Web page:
One thing is immediately apparent when listening to Implodes: they sure know how to set a mood. Their 2011 LP, Black Earth was basically one long droning, ambient, heavily textured mood piece. With 2013’s Recurring Dream they’ve found a way to transition their gloomy sound into a slightly more melodic and fleshed out set of songs, with more prominent vocals, and chiming, shoegaze guitars and synths.

The Chicago-based band joined us at saki as part of our monthly Off The Record series back in April. We set the lights down low and were treated to an amazing live set with visual accompaniment by filmmaker and musician, Chris Hefner. Much like Implodes’ records, this session washes over you like a haunting memory. They blur the boundary of noise and rock. They are a very tight live band, but their songs seem created to give an illusion of blurred lines and shifting focus. The band uses vocals much more prominently than they used to, but they can’t quite be called “lead” vocals. They’re a part of the nebulae, but no more than any other instrument.

As an album, Recurring Dream rewards repeated listens. It leaves something different with you each time. We think this session does the same. Listen to it over and over again. You’ll likely find you love it more each time!

Check out our interview with Implodes guitarist and vocalist Matt Jencik:

Can you tell us about your influences both music or otherwise for Implodes?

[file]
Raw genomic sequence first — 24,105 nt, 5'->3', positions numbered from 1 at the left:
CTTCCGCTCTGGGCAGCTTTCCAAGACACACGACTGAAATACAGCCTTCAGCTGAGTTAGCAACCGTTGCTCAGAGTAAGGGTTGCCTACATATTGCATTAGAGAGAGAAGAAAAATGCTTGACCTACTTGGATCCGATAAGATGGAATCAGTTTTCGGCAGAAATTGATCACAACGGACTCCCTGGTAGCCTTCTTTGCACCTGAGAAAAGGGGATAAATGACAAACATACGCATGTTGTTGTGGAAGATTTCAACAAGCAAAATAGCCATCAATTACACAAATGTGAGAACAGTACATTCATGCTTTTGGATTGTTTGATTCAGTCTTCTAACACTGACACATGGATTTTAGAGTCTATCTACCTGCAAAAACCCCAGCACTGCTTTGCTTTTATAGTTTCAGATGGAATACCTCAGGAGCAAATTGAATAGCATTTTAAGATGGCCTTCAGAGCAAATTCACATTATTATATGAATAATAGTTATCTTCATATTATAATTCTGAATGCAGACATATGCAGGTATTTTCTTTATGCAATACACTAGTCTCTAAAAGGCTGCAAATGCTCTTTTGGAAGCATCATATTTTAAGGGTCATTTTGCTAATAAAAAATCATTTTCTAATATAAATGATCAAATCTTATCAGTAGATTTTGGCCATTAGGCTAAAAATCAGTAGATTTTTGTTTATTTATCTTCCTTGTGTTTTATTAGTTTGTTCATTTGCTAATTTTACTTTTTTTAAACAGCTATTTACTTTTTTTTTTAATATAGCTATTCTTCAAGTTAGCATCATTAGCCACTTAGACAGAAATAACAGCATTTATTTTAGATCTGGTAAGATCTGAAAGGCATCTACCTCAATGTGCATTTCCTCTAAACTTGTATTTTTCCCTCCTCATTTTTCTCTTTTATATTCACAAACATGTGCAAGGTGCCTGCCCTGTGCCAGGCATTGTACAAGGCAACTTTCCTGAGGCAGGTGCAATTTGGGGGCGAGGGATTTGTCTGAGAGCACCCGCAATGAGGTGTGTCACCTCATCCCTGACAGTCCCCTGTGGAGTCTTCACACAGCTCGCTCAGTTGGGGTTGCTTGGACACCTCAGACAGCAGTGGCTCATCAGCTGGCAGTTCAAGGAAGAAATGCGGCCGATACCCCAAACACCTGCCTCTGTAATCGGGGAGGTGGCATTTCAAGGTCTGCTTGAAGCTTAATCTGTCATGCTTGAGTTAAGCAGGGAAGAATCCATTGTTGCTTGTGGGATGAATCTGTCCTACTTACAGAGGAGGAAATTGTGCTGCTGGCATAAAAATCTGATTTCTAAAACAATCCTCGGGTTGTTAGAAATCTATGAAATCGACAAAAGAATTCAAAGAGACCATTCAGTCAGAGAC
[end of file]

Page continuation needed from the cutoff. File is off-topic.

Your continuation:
We all like a wide variety of music. 60s/70s/80s rock,  metal, horror and sci-fi soundtracks, ambient music of many kinds, electronic, metal, shoegaze, 20th century classical, folk music, jazz,  prank calls etc...Film is also very important. We talk about movies with each other a lot. Each of us thinks about music in a visual way and hopefully that translates for people listening to the music.      

Is it individual songs that come into rehearsals or more collaborative?
Matt Jencik - we mostly demo stuff on our own then send them to each other. Sometimes we'll exchange ideas back and forth a few times before we play them together at practice. everybody contributes their own ideas to a
finished song in some way.

How would you compare the results the latest record as compared to previous recordings?
Black Earth was a hodge-podge of solo recordings and full-band recordings that covered a few years of writing. Our original bass player james Barron moved to LA before we finished the album. We never actually played a live show with James. Emily joined soon after and her contributions at the end definitely helped form the record into what it became. Recurring Dream is definitely a "band" album and most of the songs were completed and recorded after we had played them in front of people many times.

I know you are quite active with other projects and bands as well. Can you tell us what you and the other members are working on to expect from Implodes and any other projects?
Ken has two solo albums on Kranky and he plays live regularly. Emily plays bass in Mayor Daley. They put out an album in 2012 and they also play out a lot. Justin is in a relatively new band called El Mejor. I record music on my own and play out solo, though very rarely, and over the past few years have toured as the bass player for Papa M.